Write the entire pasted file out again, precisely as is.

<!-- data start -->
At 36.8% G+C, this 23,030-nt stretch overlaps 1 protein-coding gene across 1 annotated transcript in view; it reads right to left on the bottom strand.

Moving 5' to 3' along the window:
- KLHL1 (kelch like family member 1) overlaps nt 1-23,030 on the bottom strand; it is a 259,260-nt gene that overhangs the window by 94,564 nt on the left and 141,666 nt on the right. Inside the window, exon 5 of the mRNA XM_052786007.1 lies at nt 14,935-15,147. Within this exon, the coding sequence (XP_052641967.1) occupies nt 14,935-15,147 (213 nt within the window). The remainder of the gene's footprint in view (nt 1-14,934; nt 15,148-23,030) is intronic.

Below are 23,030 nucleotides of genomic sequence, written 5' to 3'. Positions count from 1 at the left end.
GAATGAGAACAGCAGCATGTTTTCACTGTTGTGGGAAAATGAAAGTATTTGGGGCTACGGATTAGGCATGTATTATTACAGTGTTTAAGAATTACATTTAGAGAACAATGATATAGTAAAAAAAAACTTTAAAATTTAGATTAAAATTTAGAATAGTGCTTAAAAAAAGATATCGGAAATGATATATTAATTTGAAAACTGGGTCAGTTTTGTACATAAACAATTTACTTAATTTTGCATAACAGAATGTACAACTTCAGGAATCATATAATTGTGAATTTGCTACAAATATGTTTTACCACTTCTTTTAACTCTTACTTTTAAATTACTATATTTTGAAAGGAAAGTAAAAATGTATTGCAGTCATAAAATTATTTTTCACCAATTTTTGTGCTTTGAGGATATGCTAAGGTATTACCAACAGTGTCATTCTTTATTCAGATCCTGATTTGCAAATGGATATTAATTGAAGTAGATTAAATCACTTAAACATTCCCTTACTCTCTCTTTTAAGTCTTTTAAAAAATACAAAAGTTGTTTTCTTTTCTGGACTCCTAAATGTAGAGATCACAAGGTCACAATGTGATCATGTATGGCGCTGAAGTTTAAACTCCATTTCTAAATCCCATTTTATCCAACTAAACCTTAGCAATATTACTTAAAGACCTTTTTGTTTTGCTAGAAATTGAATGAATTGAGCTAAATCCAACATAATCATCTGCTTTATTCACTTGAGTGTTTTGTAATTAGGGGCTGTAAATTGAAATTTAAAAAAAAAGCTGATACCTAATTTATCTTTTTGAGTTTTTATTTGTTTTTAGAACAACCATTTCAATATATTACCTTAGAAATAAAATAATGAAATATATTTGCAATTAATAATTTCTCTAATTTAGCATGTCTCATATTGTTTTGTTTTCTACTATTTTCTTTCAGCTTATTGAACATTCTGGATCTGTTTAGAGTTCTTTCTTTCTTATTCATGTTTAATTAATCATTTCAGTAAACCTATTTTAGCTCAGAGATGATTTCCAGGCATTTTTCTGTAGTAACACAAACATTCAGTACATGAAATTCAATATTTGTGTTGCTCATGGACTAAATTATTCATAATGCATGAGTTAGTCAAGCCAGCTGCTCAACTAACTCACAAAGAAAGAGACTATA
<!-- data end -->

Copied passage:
At 36.8% G+C, this 23,030-nt stretch overlaps 1 protein-coding gene across 1 annotated transcript in view; it reads right to left on the bottom strand.

Moving 5' to 3' along the window:
- KLHL1 (kelch like family member 1) overlaps nt 1-23,030 on the bottom strand; it is a 259,260-nt gene that overhangs the window by 94,564 nt on the left and 141,666 nt on the right. Inside the window, exon 5 of the mRNA XM_052786007.1 lies at nt 14,935-15,147. Within this exon, the coding sequence (XP_052641967.1) occupies nt 14,935-15,147 (213 nt within the window). The remainder of the gene's footprint in view (nt 1-14,934; nt 15,148-23,030) is intronic.

Below are 23,030 nucleotides of genomic sequence, written 5' to 3'. Positions count from 1 at the left end.
GAATGAGAACAGCAGCATGTTTTCACTGTTGTGGGAAAATGAAAGTATTTGGGGCTACGGATTAGGCATGTATTATTACAGTGTTTAAGAATTACATTTAGAGAACAATGATATAGTAAAAAAAAACTTTAAAATTTAGATTAAAATTTAGAATAGTGCTTAAAAAAAGATATCGGAAATGATATATTAATTTGAAAACTGGGTCAGTTTTGTACATAAACAATTTACTTAATTTTGCATAACAGAATGTACAACTTCAGGAATCATATAATTGTGAATTTGCTACAAATATGTTTTACCACTTCTTTTAACTCTTACTTTTAAATTACTATATTTTGAAAGGAAAGTAAAAATGTATTGCAGTCATAAAATTATTTTTCACCAATTTTTGTGCTTTGAGGATATGCTAAGGTATTACCAACAGTGTCATTCTTTATTCAGATCCTGATTTGCAAATGGATATTAATTGAAGTAGATTAAATCACTTAAACATTCCCTTACTCTCTCTTTTAAGTCTTTTAAAAAATACAAAAGTTGTTTTCTTTTCTGGACTCCTAAATGTAGAGATCACAAGGTCACAATGTGATCATGTATGGCGCTGAAGTTTAAACTCCATTTCTAAATCCCATTTTATCCAACTAAACCTTAGCAATATTACTTAAAGACCTTTTTGTTTTGCTAGAAATTGAATGAATTGAGCTAAATCCAACATAATCATCTGCTTTATTCACTTGAGTGTTTTGTAATTAGGGGCTGTAAATTGAAATTTAAAAAAAAAGCTGATACCTAATTTATCTTTTTGAGTTTTTATTTGTTTTTAGAACAACCATTTCAATATATTACCTTAGAAATAAAATAATGAAATATATTTGCAATTAATAATTTCTCTAATTTAGCATGTCTCATATTGTTTTGTTTTCTACTATTTTCTTTCAGCTTATTGAACATTCTGGATCTGTTTAGAGTTCTTTCTTTCTTATTCATGTTTAATTAATCATTTCAGTAAACCTATTTTAGCTCAGAGATGATTTCCAGGCATTTTTCTGTAGTAACACAAACATTCAGTACATGAAATTCAATATTTGTGTTGCTCATGGACTAAATTATTCATAATGCATGAGTTAGTCAAGCCAGCTGCTCAACTAACTCACAAAGAAAGAGACTATA